But first . . .


Andy Borowitz is a riot.


This video was made specifically for OFA supporters. But even if you’re not yet one of them, watch it anyway? Health insurance reform is so close to being done – and so worth doing. (Not least those four Republican-inspired additions to the mix, like “sending investigators disguised as patients to uncover fraud and waste.” Bravo.)

And now . . .


The New York Times yesterday published an op-ed by former Air Force Chief of Staff Merrill McPeak favoring the current Don’t Ask / Don’t Tell policy. For my money, his argument is demolished in this response by the Palm Center’s Aaron Belkin. In part:

Gen. McPeak claims that “advocates for gays in the service have by and large avoided a discussion of unit cohesion” which ought to be the main focus of the debate. This is simply false. There are at least twenty studies from the last fifty years, many written by the military’s own researchers, which find that gay and lesbian troops do not harm cohesion. As an article published by the office of the Chairman of the Joint Chiefs of Staff concludes, “there is no scientific evidence to support the claim that unit cohesion will be negatively affected if homosexuals serve openly.”

Gen. McPeak also claims there is no evidence that troops will fight more effectively when the gay ban is repealed. In fact, research shows that the ban itself undermines cohesion and readiness. A bipartisan study group of Flag and General Officers which took a year to assess all of the evidence on “don’t ask, don’t tell” found that commanders in Iraq are ignoring the policy and choosing to keep their teams together rather than firing loyal gay troops. A recent Military Times poll confirms that many commanders know of gays and lesbians serving in their units, but choose not to discharge them, suggesting that these leaders believe that known gays help rather than hurt the force.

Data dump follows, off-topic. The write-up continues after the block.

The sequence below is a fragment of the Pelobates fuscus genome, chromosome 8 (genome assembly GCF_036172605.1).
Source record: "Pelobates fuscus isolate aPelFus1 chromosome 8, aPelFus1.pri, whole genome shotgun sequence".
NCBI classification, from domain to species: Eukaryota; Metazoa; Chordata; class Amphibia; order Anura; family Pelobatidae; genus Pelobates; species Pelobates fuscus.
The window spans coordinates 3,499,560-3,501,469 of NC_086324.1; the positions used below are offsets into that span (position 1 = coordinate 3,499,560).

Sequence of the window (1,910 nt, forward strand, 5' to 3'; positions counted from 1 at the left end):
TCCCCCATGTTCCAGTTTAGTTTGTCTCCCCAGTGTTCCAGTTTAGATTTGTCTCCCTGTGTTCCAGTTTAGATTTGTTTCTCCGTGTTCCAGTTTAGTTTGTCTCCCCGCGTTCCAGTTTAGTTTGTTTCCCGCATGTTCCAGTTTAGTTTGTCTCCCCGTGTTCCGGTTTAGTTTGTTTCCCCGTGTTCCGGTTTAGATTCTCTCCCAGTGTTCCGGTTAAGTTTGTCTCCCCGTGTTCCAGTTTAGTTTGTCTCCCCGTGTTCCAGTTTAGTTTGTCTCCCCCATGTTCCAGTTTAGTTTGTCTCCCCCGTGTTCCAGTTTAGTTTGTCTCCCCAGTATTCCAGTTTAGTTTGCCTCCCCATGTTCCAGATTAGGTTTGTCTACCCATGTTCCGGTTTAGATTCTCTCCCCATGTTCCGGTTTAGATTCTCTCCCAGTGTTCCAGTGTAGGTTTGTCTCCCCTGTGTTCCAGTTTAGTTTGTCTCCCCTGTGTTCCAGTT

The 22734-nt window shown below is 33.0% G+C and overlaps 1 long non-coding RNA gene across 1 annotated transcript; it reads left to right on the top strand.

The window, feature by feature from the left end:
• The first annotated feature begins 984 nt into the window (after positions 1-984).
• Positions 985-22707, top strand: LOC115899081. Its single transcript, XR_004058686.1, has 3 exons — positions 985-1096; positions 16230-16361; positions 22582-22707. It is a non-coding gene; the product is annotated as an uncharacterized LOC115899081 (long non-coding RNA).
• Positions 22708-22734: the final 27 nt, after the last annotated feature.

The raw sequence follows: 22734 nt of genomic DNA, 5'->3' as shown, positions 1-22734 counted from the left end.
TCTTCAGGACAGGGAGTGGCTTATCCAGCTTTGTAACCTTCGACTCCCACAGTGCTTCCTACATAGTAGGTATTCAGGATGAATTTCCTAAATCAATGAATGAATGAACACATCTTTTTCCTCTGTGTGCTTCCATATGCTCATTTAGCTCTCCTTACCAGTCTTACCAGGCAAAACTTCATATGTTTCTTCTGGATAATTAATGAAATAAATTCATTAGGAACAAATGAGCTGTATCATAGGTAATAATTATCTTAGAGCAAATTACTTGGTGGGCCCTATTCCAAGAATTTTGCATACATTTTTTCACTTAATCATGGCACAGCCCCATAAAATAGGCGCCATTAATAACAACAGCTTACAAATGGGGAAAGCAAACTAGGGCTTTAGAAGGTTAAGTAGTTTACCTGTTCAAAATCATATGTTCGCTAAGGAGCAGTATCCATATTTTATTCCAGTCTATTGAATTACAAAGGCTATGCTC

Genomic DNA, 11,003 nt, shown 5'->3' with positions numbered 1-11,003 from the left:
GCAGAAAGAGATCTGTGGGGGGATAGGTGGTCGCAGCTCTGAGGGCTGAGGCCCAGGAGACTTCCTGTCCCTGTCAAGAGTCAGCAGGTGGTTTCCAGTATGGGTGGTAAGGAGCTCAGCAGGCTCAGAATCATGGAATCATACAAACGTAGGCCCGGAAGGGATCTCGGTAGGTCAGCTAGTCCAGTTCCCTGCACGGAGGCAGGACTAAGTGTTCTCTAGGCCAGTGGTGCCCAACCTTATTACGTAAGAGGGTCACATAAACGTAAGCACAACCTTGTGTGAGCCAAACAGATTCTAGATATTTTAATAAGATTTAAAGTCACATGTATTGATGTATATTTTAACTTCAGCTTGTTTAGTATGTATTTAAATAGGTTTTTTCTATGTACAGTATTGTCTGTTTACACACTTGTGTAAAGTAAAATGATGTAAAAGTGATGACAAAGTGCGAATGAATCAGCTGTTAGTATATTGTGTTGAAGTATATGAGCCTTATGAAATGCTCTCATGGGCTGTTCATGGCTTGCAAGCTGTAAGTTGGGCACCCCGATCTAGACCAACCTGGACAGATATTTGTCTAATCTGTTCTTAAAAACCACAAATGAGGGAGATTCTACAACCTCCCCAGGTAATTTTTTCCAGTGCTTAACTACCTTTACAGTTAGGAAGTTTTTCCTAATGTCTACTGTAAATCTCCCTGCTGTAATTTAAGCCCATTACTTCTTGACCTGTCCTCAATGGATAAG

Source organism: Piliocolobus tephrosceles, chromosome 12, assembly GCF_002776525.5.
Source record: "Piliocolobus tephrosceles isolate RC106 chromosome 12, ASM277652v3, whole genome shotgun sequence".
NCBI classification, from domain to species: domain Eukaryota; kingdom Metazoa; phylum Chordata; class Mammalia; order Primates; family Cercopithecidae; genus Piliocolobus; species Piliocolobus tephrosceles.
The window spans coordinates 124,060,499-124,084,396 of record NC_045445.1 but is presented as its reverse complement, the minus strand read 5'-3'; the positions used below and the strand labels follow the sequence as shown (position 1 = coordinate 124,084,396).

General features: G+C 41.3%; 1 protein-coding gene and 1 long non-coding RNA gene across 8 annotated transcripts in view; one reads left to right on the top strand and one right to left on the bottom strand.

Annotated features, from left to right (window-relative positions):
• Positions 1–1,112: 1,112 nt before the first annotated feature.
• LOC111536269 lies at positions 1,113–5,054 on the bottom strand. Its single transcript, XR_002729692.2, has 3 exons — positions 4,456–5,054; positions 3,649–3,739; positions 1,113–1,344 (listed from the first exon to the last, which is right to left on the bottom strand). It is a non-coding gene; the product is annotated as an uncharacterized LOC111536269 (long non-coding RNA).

Finally, Gen. McPeak has acknowledged publicly that when there is a tradeoff between pursuing moral values and military effectiveness, he prefers the former, even at the expense of the latter. He opposed women in combat in the 1990s, saying he had “personal prejudices” against expanding combat roles for women, “even though logic tells us” that women can conduct combat operations just as well as men. He actually told Congress that he would choose an inferior male flight instructor over a superior female one even if it made for a “militarily less effective situation.” “I admit it doesn’t make much sense,” he said, “but that’s the way I feel about it.” Elsewhere he repeated that his position did not meet “strict evidence standards for logic,” but that that did not change his position, a direct contradiction to his claim that he seeks to engage in an enlightened debate.

Under the guise of protecting unit cohesion, defenders of the gay exclusion rule would have us believe that they are simply looking out for the nation’s defense. What they are actually doing is using government policy to express moral animus. The reason to be disappointed by Gen. Merrill McPeak and others sharing his strategy is that their views have little to do with unit cohesion, and everything to do with an effort to encode prejudice into law and make the public believe that there is a national security rationale for doing so. That is a dangerous precedent.

The Palm Center is a think tank at the University of California, Santa Barbara. Since 1998, the Center has been a leader in commissioning and disseminating research in the areas of gender, sexuality, and the military. For more information visit www.palmcenter.ucsb.edu.

☞ Have a great weekend. Ferris decided not to take the day off, after all.


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